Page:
Der Silbersee – ein Wintermärchen (The Silver Lake – A Winter’s Tale) – a play with music in three Acts [sung & spoken in German & English, with English titling]
Severin – David Webb
Olim – Ronald Samm
Frau von Luber – Clarissa Meek
Fennimore – Luci Briginshaw
Baron Laur – James Kryshak
Bernadette Iglich (narrator)
English Touring Opera Orchestra
James Conway – Director
Bernadette Iglich – Choreographer
Adam Wiltshire – Designer
David W. Kidd – Lighting
Reviewed by: Peter Reed
Reviewed: 5 October, 2019
Venue: Hackney Empire, London
Even by English Touring Opera’s standards, this is adventurous – an epic pre-war German work that has rarely seen the light of day since its premiere. Der Silbersee was the last thing Kurt Weill wrote before he and his wife Lotte Lenya fled to Paris, then on to the United States, where he reinvented himself.
In the years before The Silver Lake (1933), Weill had had a string of hits with Berthold Brecht, but hooked up with the Expressionist playwright Georg Kaiser for this “play with music”, a manic send-up of Weimar Germany based round the story of an unemployed, starving young man (Severin) who steals a pineapple and is shot by a policeman (Olim) who then helps him recover. There is greed, austerity, the nobility of the common man, and many a two-fingers to the political extremism and brutality of the time – and is overflowing with absurdism, allegory and symbolism. And it was written by a very famous, left-wing Jew – no wonder the Nazis trashed it, literally, and banned it and burned the score soon after its simultaneous premieres in three German cities, such was Weill’s box-office worth.
Weill’s hasty exit from Germany helped bury The Silver Lake, and, while Weill fans regard it as a masterpiece, it barely gets a mention in various general reference books, and the most recent UK performance looks as though it was the Proms premiere in 1996.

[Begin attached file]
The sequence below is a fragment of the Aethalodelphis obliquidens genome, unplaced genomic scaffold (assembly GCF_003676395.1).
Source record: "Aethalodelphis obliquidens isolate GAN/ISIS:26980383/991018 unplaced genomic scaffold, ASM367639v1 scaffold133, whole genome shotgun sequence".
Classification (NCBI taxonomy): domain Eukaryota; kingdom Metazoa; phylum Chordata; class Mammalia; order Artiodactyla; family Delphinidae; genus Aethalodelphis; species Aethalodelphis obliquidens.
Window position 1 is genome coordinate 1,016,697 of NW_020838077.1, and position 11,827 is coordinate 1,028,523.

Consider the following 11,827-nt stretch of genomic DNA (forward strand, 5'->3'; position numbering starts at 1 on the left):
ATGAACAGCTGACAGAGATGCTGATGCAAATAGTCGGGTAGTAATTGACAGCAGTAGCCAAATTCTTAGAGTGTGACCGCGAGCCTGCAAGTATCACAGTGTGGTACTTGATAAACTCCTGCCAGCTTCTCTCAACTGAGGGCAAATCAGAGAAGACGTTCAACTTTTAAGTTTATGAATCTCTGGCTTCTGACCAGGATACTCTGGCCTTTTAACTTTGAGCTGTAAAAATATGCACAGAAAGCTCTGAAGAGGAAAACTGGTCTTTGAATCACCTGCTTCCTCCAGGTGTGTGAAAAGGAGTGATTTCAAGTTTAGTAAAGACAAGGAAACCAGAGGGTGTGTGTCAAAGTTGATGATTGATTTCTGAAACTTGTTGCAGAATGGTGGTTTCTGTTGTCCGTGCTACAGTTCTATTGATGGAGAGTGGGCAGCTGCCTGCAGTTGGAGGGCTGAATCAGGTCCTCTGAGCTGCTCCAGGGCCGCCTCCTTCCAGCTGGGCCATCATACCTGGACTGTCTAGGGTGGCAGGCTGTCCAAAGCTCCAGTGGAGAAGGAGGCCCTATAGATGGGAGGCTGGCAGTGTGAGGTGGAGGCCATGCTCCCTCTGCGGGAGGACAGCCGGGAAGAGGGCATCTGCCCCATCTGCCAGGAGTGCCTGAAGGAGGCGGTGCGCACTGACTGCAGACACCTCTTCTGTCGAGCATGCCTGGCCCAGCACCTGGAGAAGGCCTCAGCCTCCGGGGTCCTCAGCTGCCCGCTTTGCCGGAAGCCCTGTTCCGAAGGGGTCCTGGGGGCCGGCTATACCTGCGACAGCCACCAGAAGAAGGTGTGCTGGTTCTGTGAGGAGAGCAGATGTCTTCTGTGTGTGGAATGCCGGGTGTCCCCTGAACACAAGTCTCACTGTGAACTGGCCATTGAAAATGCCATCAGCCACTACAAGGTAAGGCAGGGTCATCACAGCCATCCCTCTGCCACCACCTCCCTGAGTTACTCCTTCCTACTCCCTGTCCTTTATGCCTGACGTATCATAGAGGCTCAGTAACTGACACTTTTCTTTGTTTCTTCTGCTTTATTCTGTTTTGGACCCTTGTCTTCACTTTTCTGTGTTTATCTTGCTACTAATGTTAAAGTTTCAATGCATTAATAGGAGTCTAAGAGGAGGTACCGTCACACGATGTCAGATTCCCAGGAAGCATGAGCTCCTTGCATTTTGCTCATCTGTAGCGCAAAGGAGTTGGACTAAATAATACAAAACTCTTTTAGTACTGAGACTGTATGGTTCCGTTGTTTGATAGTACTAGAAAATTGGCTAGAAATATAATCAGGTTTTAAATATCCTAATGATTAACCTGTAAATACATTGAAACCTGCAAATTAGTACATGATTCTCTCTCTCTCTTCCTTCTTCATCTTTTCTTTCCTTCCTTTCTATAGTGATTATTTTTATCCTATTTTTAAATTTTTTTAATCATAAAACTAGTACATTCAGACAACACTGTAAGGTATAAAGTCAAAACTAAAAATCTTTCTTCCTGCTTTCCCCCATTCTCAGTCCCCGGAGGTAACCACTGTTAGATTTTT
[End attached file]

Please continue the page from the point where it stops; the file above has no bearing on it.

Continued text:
James Conway’s production is thus a trailblazer, yet, while musically it is in good shape, the performance as a whole sags. Conway has staged a concert version (approved by the Weill estate) that reduces it from over three hours to two hours and a bit (including the interval), with a narration that hurtles through the crazy sequence of events but is at best fitfully audible. He also overplays reliance on bits of dialogue scrawled on placards to steer the plot, a device that becomes tiresome, and throws more weight onto the music than probably either Kaiser or Weill intended – you really do need to read the plot in advance. The Weimar-period satire speaks for itself in agitprop-style polarisation, moments of humour and sentimentality are heavy-handed, and any references to the current state of political affairs are there for the taking without being wildly semaphored.
Given that this is a touring show, Adam Wiltshire’s mobile set, like elaborate high-tech shelving, needs some labour-intensive scene changes, and audiences have to accept that it represents shop, hospital and castle while looking the same throughout. The Silbersee of the title is a lake that freezes over to bear those in harmony to a brighter future, a gift given to Severin and Olim at the end, and the heavily signalled allegorical, mystic and even religious significances will be wasted on nobody.
David Webb and Ronald Samm as the two leads place this cabaret-showtime-opera hybrid very much in opera territory with their lyrical singing, there is a pantomime-level role for the wicked capitalist Baron Laur, played with appropriate relish by James Kryshak, and Clarissa Meek as the entitled but dispossessed aristocrat Frau von Luber is a ferociously realised dead-ringer for Cloris Leachman as Frau Blücher in Young Frankenstein. There is a love interest of sorts in the role of Fennimore, sung by Luci Briginshaw who totally justifies bagging the evening’s two best songs. As the Narrator, Bernadette Iglich needs amplification help.
The ETO band conducted by James Holmes embraces the Weimar idiom with some fine, volatile playing, and they all made the most of the climactic and most symphonic music (the best thing in the score) at the end, an unintended reminder that much of Weill’s theatre music is catchy but doesn’t linger. Yet despite the shifts of focus between entertainment and gravity and the lop-sided relationship between music and play, Conway’s staging makes its points – and it’s likely to be a while before this political fairytale is staged again.